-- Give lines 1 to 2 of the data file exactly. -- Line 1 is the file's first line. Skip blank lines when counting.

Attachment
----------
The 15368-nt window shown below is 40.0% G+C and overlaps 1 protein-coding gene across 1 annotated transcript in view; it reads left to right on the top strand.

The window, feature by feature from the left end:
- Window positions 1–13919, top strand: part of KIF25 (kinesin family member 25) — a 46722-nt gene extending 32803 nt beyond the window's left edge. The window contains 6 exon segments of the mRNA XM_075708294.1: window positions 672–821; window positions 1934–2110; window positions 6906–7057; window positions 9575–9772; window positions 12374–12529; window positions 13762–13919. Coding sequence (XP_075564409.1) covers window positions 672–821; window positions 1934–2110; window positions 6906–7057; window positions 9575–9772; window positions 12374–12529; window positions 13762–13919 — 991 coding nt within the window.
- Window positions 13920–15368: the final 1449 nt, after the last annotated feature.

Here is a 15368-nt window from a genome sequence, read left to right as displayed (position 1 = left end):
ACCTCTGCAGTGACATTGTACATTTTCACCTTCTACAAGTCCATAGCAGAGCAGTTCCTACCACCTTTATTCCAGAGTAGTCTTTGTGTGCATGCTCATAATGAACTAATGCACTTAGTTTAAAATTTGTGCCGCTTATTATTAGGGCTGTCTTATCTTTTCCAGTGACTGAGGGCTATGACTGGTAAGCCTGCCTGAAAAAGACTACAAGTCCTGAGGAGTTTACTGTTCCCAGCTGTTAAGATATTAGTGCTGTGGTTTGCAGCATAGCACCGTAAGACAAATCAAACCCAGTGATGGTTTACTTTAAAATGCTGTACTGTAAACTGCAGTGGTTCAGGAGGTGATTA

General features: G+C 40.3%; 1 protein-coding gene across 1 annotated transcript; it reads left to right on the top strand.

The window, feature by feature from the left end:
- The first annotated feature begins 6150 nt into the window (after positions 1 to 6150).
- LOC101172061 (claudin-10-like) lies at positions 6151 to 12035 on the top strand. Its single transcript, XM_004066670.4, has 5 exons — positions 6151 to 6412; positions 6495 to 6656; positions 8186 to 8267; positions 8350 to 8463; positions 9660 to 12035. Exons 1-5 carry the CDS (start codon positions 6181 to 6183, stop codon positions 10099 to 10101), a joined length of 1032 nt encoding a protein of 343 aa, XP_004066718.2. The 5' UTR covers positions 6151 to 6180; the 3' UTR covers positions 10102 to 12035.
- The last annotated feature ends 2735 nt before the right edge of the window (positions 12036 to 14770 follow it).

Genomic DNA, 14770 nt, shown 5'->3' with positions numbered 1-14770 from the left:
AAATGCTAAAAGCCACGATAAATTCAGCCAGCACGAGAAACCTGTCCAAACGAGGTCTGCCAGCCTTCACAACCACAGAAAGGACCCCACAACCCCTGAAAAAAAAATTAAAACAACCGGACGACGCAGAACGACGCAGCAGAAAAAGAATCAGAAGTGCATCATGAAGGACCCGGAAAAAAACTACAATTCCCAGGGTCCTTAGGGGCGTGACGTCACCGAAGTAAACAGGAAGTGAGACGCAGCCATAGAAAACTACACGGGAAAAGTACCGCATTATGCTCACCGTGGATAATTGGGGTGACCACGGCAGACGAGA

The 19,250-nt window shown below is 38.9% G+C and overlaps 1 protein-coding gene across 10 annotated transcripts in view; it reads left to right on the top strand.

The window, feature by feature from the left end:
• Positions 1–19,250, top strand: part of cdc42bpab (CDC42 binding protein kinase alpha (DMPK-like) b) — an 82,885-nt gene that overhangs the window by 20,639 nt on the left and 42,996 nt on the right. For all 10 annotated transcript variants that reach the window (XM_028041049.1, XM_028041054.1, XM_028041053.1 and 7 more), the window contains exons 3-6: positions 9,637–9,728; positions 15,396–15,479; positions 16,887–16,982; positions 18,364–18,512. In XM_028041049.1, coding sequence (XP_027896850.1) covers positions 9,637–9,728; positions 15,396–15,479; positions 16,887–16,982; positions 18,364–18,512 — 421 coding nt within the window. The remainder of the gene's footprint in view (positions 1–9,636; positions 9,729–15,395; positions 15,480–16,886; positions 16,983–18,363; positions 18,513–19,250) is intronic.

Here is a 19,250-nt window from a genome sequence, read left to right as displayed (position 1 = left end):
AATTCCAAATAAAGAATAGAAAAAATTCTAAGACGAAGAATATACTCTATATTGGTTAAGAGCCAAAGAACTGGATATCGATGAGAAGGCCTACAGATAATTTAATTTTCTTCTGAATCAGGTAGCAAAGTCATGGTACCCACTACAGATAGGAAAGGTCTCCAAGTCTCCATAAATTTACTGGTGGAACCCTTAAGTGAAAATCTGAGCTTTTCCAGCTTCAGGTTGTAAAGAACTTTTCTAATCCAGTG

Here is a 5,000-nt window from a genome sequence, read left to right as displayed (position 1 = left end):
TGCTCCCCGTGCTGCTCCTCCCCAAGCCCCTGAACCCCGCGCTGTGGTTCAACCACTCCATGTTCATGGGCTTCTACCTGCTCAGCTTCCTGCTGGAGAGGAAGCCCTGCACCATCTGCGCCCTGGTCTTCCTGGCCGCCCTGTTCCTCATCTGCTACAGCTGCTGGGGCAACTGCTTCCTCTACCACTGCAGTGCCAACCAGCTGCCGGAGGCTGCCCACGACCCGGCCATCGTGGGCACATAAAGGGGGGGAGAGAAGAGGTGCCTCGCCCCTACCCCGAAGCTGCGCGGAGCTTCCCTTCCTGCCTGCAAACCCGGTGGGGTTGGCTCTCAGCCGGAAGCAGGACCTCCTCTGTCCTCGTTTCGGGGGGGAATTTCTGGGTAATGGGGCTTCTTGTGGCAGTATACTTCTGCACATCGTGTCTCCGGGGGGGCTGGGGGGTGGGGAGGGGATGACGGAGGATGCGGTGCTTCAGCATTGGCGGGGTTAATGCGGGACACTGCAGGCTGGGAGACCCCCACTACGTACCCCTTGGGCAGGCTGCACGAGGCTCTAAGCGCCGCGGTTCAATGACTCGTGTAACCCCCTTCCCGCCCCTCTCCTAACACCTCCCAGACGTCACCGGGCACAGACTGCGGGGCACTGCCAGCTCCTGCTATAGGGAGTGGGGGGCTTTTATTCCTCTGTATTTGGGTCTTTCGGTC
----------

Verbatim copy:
The 15368-nt window shown below is 40.0% G+C and overlaps 1 protein-coding gene across 1 annotated transcript in view; it reads left to right on the top strand.

The window, feature by feature from the left end: